Sara Ward describes herself as a creative compulsive.
“I’m fascinated with learning how I express myself,” she said.
Many have experienced Ward’s talents of expression mat-side in her powerful yoga classes, renowned for their wisdom and depth. Now channeling her creativity in a fresh way, Ward has swapped mala beads for paintbrushes.
Ward has called Telluride home since she was 19, but spent long stints in Hawaii, recently living in Kauai for two years. In January 2020, missing Telluride’s supportive community, Ward and her partner moved back to the San Juans to put down roots for good. Within days of touching down in the box canyon, Ward transitioned back into her familiar Telluride life, including a jam-packed yoga-teaching schedule. Then, the pandemic curtain dropped and with it her work schedule vanished.
Sheltering in place, Ward explored creating in new ways. She began refurbishing furniture sharing her colorful, transformed creations on social media. Though the end result was satisfying, the process itself felt flat.
Ward started seeing a therapist virtually for the first time in her adult life.
“I think as yogis, we sometimes think we can bypass basic self-care stuff. Therapy is so important,” she said.
She started doing identity work. Deeply satisfying memories of painting when she was young rose to the surface. She realized she stopped only when she felt she was supposed to turn into an adult who didn’t make weird art. “It's OK to be super weird when you’re an adolescent and have weird voices in your head. As an adult, you're supposed to have figured it all out. I realized I didn’t want to live the rest of my life not expressing this vibrant, colorful and warped stuff that’s inside of me,” she said.
She signed up for an online abstract painting class, but quickly she learned there were rules to abstract painting, too. She felt frustrated. Amidst the pandemic, when rules and the status quo felt annihilated, she was ready to be free from following rules. She stopped the course and began painting.
As soon as she felt that she was restricting herself in wanting a piece to look a certain way, she would let that go and keep painting. Instead, she went through a process of wanting to express a feeling and allowing those impulses to run free. What emerged onto the canvas were funky bright beings. Ward’s pieces depict the contradicting voices and impulses inside her head with bold energetic colors. They are complex and layered.
“So often we have these esoteric emotions and parts of ourselves. It can feel hard to have a relationship with them. When I paint them, now they have a beingness,” she said.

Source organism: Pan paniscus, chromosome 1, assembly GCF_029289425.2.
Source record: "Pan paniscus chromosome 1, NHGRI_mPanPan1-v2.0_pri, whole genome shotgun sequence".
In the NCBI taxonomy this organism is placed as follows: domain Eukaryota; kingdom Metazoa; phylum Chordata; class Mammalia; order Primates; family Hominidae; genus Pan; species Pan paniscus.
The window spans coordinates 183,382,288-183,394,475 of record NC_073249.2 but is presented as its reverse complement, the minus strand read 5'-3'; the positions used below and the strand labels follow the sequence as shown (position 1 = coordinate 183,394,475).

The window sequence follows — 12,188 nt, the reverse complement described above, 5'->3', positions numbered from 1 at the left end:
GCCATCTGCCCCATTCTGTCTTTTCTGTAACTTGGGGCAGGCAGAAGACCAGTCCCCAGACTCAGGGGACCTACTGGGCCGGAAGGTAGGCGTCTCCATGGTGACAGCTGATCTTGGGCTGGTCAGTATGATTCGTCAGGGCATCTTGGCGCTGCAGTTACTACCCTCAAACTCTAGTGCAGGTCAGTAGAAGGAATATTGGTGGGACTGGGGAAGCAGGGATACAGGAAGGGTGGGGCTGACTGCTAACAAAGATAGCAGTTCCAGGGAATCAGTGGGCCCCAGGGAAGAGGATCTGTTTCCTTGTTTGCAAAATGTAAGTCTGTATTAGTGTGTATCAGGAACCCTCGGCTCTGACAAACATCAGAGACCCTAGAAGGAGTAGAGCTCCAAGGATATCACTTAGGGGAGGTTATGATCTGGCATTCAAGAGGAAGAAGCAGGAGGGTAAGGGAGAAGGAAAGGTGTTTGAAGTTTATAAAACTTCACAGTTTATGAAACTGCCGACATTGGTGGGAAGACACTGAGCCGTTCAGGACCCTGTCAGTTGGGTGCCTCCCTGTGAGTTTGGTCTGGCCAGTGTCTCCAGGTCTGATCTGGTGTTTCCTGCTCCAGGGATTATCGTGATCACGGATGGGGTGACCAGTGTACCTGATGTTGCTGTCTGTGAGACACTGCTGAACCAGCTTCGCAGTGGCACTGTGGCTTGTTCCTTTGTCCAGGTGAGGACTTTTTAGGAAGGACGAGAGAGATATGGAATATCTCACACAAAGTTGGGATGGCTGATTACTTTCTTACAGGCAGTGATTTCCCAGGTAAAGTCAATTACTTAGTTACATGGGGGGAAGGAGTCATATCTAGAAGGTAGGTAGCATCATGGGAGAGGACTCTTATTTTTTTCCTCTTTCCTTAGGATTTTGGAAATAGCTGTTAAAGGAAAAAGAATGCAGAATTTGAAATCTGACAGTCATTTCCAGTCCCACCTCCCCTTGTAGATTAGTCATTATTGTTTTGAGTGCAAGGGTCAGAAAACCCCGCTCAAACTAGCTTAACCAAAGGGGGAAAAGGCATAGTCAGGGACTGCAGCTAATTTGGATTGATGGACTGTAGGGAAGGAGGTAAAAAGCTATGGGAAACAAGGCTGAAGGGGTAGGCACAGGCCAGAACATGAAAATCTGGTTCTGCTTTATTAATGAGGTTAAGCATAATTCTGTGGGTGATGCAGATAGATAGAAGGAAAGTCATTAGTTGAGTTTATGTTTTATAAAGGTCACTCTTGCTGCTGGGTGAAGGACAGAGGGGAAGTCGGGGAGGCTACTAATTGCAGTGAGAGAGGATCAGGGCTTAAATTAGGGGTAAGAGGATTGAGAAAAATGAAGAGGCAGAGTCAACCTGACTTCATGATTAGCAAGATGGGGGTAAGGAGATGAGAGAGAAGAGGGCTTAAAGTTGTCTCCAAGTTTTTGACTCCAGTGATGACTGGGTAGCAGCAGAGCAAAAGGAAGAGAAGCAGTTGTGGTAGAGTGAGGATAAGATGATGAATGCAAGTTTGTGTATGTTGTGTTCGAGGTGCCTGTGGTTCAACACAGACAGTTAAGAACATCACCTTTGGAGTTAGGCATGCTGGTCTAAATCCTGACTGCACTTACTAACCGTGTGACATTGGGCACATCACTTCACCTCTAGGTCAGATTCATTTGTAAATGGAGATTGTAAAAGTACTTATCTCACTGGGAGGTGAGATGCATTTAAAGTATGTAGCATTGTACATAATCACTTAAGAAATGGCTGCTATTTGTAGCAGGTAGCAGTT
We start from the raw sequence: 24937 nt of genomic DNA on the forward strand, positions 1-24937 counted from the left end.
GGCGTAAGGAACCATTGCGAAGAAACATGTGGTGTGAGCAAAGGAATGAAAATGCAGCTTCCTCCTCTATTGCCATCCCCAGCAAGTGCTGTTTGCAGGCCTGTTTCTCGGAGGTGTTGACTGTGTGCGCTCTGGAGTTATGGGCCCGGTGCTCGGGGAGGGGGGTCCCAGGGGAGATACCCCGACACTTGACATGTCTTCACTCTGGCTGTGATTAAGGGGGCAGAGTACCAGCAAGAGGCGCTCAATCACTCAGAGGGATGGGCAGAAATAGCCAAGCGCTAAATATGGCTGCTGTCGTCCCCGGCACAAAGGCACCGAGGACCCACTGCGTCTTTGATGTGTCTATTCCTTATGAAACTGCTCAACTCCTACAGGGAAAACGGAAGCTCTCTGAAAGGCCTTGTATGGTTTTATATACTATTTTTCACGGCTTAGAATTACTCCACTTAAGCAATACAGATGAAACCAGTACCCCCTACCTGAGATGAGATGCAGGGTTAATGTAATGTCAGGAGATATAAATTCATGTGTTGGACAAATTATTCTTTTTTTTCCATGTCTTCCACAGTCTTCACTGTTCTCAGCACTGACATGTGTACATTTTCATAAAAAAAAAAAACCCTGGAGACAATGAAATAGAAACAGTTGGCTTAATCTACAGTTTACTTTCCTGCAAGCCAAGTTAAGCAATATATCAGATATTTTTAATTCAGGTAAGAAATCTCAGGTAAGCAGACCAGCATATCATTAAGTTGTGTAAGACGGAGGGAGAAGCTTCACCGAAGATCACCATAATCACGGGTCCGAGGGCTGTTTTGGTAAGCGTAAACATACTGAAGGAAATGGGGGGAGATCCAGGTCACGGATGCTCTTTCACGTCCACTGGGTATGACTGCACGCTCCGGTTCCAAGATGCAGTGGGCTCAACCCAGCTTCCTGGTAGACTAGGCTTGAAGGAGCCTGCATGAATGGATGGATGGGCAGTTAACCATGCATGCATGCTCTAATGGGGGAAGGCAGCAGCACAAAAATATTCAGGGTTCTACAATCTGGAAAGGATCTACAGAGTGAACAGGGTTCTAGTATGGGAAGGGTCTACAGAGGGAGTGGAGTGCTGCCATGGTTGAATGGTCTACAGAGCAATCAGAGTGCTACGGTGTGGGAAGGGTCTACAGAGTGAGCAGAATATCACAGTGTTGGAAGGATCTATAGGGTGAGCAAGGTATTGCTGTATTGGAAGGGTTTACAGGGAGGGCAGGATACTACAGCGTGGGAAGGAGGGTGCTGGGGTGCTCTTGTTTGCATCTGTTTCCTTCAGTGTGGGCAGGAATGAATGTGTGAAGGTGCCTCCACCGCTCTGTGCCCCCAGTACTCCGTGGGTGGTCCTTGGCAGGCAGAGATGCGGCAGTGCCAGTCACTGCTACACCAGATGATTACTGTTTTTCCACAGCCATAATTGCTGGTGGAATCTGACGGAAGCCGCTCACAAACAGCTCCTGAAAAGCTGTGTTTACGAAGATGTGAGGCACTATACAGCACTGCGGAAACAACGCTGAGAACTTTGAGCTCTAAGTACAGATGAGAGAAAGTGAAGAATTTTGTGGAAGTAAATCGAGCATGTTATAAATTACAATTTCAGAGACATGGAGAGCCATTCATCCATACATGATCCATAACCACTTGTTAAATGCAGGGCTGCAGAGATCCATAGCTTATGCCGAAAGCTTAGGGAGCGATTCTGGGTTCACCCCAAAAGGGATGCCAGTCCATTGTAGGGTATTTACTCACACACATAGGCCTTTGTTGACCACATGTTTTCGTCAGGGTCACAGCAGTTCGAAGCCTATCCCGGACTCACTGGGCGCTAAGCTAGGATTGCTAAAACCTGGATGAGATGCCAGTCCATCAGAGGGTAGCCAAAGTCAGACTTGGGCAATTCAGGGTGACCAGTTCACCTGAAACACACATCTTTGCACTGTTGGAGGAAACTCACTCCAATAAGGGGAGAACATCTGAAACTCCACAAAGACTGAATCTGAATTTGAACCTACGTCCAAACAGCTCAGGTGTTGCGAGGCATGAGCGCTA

Along the way, she developed her own rules and techniques, her own style. In reflecting on the influence her yogic practice has had on her art, she notes the vibrancy of her color palette.
“My inner world is intense, but not dark. I’ve turned my awareness to all the parts of myself so they are no longer unknown. I’ve shined a light and light makes color,” she said.
At the same time, sometimes yoga seeks to transcend suffering. She paints not to transcend, but to explore the messy beautiful parts of being human. Her pieces have struck a chord with people. For many, the pandemic has meant spending more time getting up close and personal with the voices in our heads. People have told her that her paintings “look how they feel, a little bit upside down and inside out.”
By sharing her work on social media, people from all corners of the world have engaged with it. She has had requests for commissions and has sold to people she knows, as well as fans who discovered her online.
Though she feels honored that others resonate with her art, her inspiration comes from the deep satisfaction she experiences in the painting process. This satisfaction feels new to Ward. As a compulsive creator, her list of creative endeavors is long; a beeswax surf wax, a clothing company, handmade malas. Yet with each endeavor, Ward recalls a sense of racing to the finish line, arriving exhausted and not wanting to do it anymore.
“Painting is the first thing I’ve done where I feel like maybe this is freedom of expression. I don’t care what the end result is,” she said.
With each new piece, Ward is learning to think less and feel more. She is also experimenting with large-scale pieces
Despite the success, Ward says it is a daily practice to engage with our inner critics.
“I realized I had been waiting for some else to give me a badge. Several months ago I finally gave myself permission and it opened the creative flood gates,” she said.
She remembers the day she officially listed her identity as “artist” on her Instagram page, “I pressed publish and instantly had this huge cellular release.”
She is developing a creativity workshop to help others overcome self-critical feelings and embrace their creativity.
If you would like to see her work, Ward currently has a show of her smaller pieces hanging at Heritage Apparel in Mountain Village. She also has a show planned at Ethos Gallery in Telluride this summer. You can see photos of her pieces on her website at saraward.art or on Instagram @saraward.art.